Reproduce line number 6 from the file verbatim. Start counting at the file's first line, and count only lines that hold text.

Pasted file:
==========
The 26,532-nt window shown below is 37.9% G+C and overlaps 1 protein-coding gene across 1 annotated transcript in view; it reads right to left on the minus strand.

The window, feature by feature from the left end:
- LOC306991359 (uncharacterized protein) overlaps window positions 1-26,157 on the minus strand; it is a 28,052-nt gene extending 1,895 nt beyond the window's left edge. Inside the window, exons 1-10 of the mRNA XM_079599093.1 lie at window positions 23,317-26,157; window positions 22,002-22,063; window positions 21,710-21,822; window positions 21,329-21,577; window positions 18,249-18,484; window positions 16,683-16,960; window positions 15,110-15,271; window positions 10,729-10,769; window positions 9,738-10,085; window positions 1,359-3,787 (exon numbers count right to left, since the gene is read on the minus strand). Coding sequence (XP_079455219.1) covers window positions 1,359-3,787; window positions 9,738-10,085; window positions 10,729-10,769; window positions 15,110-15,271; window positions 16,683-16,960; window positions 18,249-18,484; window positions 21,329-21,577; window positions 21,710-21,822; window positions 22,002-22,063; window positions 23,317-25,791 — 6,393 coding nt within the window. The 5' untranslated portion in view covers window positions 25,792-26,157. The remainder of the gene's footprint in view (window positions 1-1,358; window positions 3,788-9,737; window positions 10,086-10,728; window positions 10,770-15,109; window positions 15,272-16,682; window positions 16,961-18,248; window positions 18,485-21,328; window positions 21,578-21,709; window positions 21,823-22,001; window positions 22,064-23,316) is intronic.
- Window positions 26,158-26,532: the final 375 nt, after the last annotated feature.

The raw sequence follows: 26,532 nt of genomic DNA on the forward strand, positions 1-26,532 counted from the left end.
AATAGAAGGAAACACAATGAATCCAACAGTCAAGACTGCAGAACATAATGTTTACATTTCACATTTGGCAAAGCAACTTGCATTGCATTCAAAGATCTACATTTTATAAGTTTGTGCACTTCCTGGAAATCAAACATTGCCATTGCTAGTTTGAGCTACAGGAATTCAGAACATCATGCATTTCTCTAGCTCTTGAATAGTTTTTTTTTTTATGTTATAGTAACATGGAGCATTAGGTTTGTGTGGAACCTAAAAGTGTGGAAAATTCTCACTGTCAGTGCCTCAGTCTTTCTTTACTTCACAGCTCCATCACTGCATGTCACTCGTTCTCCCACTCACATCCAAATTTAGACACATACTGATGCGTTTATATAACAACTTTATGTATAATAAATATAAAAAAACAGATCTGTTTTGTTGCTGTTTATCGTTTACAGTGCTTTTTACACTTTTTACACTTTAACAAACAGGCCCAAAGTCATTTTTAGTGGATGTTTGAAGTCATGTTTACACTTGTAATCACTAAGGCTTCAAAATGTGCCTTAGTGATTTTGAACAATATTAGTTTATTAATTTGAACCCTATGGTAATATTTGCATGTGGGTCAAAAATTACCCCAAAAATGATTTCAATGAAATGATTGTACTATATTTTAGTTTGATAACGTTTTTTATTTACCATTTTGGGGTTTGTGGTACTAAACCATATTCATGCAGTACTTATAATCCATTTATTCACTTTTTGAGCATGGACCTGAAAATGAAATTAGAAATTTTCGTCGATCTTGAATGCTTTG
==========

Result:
AATAGAAGGAAACACAATGAATCCAACAGTCAAGACTGCAGAACATAATGTTTACATTTCACATTTGGCAAAGCAACTTGCATTGCATTCAAAGATCTACATTTTATAAGTTTGTGCACTTCCTGGAAATCAAACATTGCCATTGCTAGTTTGAGCTACAGGAATTCAGAACATCATGCATTTCTCTAGCTCTTGAATAGTTTTTTTTTTTATGTTATAGTAACATGGAGCATTAGGTTTGTGTGGAACCTAAAAGTGTGGAAAATTCTCACTGTCAGTGCCTCAGTCTTTCTTTACTTCACAGCTCCATCACTGCATGTCACTCGTTCTCCCACTCACATCCAAATTTAGACACATACTGATGCGTTTATATAACAACTTTATGTATAATAAATATAAAAAAACAGATCTGTTTTGTTGCTGTTTATCGTTTACAGTGCTTTTTACACTTTTTACACTTTAACAAACAGGCCCAAAGTCATTTTTAGTGGATGTTTGAAGTCATGTTTACACTTGTAATCACTAAGGCTTCAAAATGTGCCTTAGTGATTTTGAACAATATTAGTTTATTAATTTGAACCCTATGGTAATATTTGCATGTGGGTCAAAAATTACCCCAAAAATGATTTCAATGAAATGATTGTACTATATTTTAGTTTGATAACGTTTTTTATTTACCATTTTGGGGTTTGTGGTACTAAACCATATTCATGCAGTACTTATAATCCATTTATTCACTTTTTGAGCATGGACCTGAAAATGAAATTAGAAATTTTCGTCGATCTTGAATGCTTTG